Since the first discovery of a planet outside our solar system 30 years ago, thousands more have been found. At first, discoveries of the new "exoplanets" trickled in, with each new planet grabbing headlines and bringing wonder to people around the world. As telescope instruments become more sophisticated, the discoveries became more common. Then, in 2009, NASA launched its planet-hunting Kepler spacecraft and exoplanets began to roll in by the hundreds.
Now, the NASA Exoplanet Archive, an official catalog for exoplanets housed at Caltech's IPAC astronomy center, has officially hit a new milestone: 5,000 exoplanets.
Jessie Christiansen, science lead of the NASA Exoplanet Archive, remembers when there were just 100 known exoplanets, back when she was a graduate student in the early 2000s. As part of Christiansen's job at the archive, she inputs confirmed planets into an official catalog. For a planet to be confirmed and added to the official tally, astronomers perform follow-up observations that are then published in peer-reviewed journals. Recently, when Christiansen realized that a new batch of confirmed planets brought the count to more than 5,000, she says she nearly jumped out of her seat. "It feels like just the other day, we were excited about 4,000 planets," she says.
Christiansen has two primary parts to her job: she leads the archive science team, which catalogs and characterizes exoplanets, and she also performs her own planet-hunting and exoplanet research. In fact, Christiansen is part of the team whose newly confirmed exoplanets pushed the exoplanet count over 5,000. Those findings, which validate planets first spotted by NASA's K2 mission (the follow-up mission to Kepler), are accepted for publication in The Astronomical Journal.
We met with Christiansen over Zoom to discuss the new exoplanet milestone and what to expect next.
What was the state of exoplanets when you entered the field?
When I was a graduate student in the early 2000s, there were only about 100 planets. Most had been discovered by ground-based telescopes employing the radial velocity method, in which we detect the tug of an orbiting planet on its star by watching the star move back and forth ever so slightly. It was not until 2004 that the first planets were discovered by the transit method, which involves looking for dips in a star's light as a planet passes by the star, blocking the light. [The Kepler mission would later use the transit method.]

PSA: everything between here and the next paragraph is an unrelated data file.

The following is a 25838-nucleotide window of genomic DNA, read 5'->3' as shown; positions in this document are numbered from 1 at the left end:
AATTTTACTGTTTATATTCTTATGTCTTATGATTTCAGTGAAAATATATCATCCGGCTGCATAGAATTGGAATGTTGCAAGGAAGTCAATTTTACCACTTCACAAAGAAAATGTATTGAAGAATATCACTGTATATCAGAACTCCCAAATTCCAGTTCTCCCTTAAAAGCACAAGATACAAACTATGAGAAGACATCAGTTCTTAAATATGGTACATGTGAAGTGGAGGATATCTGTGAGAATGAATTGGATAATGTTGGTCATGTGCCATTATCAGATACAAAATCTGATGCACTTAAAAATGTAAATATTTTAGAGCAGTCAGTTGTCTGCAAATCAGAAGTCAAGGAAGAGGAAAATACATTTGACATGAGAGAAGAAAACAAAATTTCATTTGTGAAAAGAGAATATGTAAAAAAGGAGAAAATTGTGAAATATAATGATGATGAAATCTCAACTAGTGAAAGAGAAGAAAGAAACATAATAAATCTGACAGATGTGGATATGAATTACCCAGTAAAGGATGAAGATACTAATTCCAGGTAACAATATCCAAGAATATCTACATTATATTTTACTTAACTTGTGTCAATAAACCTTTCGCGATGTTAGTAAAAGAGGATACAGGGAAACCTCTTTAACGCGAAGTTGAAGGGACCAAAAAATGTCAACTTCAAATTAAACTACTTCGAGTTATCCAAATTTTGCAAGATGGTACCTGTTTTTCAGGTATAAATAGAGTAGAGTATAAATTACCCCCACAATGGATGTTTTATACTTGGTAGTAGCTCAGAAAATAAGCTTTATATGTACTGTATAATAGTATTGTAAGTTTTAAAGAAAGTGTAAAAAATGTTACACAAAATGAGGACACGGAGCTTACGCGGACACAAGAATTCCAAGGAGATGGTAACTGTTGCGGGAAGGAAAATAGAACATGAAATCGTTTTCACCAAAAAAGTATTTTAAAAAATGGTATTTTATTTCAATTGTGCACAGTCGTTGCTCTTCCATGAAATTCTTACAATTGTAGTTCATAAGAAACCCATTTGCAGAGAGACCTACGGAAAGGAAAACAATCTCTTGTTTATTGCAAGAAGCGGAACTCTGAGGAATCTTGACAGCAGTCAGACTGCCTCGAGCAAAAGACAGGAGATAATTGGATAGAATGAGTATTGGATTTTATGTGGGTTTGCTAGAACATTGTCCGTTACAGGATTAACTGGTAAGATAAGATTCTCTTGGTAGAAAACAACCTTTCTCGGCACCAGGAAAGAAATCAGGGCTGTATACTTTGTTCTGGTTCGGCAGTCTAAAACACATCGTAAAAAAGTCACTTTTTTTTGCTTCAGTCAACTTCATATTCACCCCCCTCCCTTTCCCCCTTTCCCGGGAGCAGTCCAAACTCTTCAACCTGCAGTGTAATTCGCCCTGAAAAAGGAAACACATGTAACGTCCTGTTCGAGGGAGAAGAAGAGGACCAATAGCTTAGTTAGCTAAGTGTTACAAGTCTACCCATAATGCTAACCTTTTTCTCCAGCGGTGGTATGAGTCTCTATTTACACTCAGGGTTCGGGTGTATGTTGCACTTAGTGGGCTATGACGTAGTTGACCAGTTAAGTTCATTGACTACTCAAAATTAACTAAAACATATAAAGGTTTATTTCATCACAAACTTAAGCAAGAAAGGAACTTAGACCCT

That's partly why I wanted to go into the field—because it was brand new and so exciting that people were finding planets around other stars. Back then we called the planets "extrasolar planets." Eventually, the term exoplanets became popular, which is easier to say. Of course, people always ask me if there are endoplanets … and the answer is no.
What is the state of exoplanet research now?
Now, exoplanets are almost ordinary. My colleague David Ciardi [chief scientist for the NASA Exoplanet Archive] pointed out the other day that half of the people alive have never lived in a world where we didn't know about exoplanets. The first ones were found 30 years ago, and the median age on Earth is 29.6 years, so half of people alive have heard of exoplanets. That doesn't mean they all know what exoplanets are, but sometimes when I tell people I find planets around other stars, they say "Oh, didn't we always know there were planets around other stars?" Not everybody knows how hard it was to find them all!
Which telescopes discovered all these planets?
They were discovered by a combination of ground-based telescopes and spacecraft, such as Kepler and NASA's TESS mission. Kepler, in particular, was a real game-changer. The spacecraft has discovered roughly two-thirds of the 5,000 confirmed planets. It was revolutionary. I still remember being a staff member on the Kepler mission, back when I worked at NASA Ames, and seeing the first early Kepler data. It looked like models of what the data would look like, but it was the actual data. It was so pretty.